As automobiles became commonplace…or at least more so than they had been, people began to realize that there needed to be some controls on their usage…specially in the area of speed. Most people know that is a car or other vehicle can go fast, there will always be someone out there, who wants to push the envelope and see just how fast it will go, throwing caution to the wind. With increased speeds would also follow, increased numbers of accidents. There would need to be some rules to follow.
There were already speed limits in the United States for non-motorized vehicles. In 1652, the colony of New Amsterdam, which is now New York, issued a decree stating that “[N]o wagons, carts or sleighs shall be run, rode or driven at a gallop” at the risk of incurring a fine starting at “two pounds Flemish,” or about $150 in today’s currency. In 1899, the New York City cabdriver Jacob German was arrested for driving his electric taxi at 12 miles per hour, but did the prior law really apply electric cars? It was becoming more and more obvious that some sort of legislation was necessary to ensure the safety of those operating these new machines, and those around them. So began the path to Connecticut’s 1901 speed limit legislation. Representative Robert Woodruff submitted a bill to the State General Assembly proposing a motor-vehicles speed limit of 8 miles per hour within city limits and 12 miles per hour outside. While the law passed in May of 1901 specified higher speed limits, it required drivers to slow down upon approaching or passing horse-drawn vehicles, and come to a complete stop if necessary to avoid scaring the animals. I can’t imagine some of the restrictions listed there, because people would be stopped more than they were driving, but you have to start somewhere, and Connecticut was that starting point, when, on May 21, 1901 it became the first state to pass a law regulating motor vehicles, limiting their speed to 12 miles per hour in cities and 15 miles per hour on country roads.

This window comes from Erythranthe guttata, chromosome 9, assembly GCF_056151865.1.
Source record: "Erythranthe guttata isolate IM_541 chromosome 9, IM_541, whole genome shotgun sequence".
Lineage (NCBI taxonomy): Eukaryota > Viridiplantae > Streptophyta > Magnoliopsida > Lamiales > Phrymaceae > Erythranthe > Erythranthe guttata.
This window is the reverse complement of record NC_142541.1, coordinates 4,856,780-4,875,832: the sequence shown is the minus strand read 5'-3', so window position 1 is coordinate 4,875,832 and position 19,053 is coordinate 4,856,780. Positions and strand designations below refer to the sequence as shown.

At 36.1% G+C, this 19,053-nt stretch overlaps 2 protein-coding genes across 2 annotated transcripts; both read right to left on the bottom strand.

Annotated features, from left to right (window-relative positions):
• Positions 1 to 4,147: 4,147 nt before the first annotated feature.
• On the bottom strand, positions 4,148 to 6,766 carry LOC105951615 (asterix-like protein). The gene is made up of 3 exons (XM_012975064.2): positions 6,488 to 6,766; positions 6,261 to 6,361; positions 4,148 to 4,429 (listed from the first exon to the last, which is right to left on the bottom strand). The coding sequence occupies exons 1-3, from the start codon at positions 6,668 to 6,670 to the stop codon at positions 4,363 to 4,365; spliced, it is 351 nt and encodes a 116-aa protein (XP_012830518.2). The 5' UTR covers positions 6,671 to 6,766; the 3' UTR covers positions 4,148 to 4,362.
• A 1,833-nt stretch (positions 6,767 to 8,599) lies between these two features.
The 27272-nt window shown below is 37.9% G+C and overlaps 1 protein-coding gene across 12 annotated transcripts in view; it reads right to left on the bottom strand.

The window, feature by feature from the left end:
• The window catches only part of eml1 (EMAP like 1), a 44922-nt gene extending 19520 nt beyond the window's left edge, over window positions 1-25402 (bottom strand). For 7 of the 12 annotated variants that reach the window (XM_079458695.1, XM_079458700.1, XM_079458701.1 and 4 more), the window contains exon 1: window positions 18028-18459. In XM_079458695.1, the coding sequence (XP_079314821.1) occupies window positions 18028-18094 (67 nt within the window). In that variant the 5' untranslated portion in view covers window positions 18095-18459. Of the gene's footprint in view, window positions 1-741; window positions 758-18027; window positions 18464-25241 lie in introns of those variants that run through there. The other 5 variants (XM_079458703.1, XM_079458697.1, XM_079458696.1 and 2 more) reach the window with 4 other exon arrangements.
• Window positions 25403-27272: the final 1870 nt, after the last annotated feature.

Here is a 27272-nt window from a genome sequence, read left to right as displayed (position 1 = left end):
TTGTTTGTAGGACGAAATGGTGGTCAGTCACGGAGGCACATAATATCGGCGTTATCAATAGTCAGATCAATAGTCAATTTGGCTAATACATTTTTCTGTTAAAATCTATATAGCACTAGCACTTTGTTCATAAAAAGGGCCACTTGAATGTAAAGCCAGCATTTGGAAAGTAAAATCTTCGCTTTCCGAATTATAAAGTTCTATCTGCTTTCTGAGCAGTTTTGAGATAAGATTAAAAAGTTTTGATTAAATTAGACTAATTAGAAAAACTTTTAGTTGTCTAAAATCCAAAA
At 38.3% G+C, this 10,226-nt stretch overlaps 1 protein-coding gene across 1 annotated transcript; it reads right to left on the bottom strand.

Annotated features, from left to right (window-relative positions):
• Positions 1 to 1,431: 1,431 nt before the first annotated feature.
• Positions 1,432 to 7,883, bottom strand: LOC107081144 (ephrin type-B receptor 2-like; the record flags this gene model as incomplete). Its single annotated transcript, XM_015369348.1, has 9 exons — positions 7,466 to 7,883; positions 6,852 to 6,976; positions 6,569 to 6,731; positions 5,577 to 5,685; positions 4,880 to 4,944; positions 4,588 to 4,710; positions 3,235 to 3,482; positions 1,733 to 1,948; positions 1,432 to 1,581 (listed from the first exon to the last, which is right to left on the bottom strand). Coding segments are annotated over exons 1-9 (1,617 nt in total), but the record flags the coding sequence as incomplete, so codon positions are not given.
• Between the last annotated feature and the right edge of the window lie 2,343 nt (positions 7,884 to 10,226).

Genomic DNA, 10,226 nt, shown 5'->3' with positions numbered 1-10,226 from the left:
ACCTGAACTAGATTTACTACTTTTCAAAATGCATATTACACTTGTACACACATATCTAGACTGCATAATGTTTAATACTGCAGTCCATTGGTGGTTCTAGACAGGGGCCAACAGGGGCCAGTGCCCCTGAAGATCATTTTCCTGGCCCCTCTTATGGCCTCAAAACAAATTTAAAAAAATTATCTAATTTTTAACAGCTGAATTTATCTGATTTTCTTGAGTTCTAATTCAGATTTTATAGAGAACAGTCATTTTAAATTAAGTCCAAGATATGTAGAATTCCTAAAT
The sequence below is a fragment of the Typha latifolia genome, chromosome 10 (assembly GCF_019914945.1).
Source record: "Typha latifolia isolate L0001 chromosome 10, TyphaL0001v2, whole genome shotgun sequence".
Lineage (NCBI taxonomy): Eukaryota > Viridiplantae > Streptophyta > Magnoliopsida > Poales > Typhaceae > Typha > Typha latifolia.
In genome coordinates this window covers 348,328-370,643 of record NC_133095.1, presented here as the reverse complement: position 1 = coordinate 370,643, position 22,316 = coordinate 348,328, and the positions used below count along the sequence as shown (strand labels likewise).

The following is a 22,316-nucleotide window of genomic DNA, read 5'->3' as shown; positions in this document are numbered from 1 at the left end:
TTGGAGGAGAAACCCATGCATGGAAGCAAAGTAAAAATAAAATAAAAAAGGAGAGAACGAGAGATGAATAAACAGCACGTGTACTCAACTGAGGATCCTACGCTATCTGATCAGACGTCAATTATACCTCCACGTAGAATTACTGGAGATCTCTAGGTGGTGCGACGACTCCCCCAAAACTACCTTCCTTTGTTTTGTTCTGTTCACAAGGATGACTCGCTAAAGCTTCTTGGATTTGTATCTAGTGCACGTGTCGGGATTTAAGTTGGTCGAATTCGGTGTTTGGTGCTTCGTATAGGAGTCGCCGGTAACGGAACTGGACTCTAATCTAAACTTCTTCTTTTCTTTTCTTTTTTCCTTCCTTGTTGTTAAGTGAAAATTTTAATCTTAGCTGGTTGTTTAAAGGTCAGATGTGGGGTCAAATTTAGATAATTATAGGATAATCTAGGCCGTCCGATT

Immediately following this landmark legislation, New York City went to work to keep up, and introduced the world’s first comprehensive traffic code in 1903. Adoption of speed regulations and other traffic codes was a slow and uneven process across the nation, however. As late as 1930, a dozen states had no speed limit, while 28 states did not even require a driver’s license to operate a motor vehicle. Rising fuel prices contributed to the lowering of speed limits in several states in the early 1970s, and in January 1974 President Richard Nixon signed a national speed limit of 55 miles per hour into law. These measures led to a welcome reduction in the nation’s traffic fatality rate, which dropped from 4.28 per million miles of travel in 1972 to 3.33 in 1974 and a low of 2.73 in 1983.
Concerns about fuel availability and cost later subsided, and in 1987 Congress allowed states to increase speed limits on rural interstates to 65 mph. The National Highway System Designation Act of 1995 repealed the maximum speed limit. This returned control of setting speed limits to the states, many of which soon raised the limits to 70 mph and higher on a portion of their roads, including rural and urban interstates and limited access roads.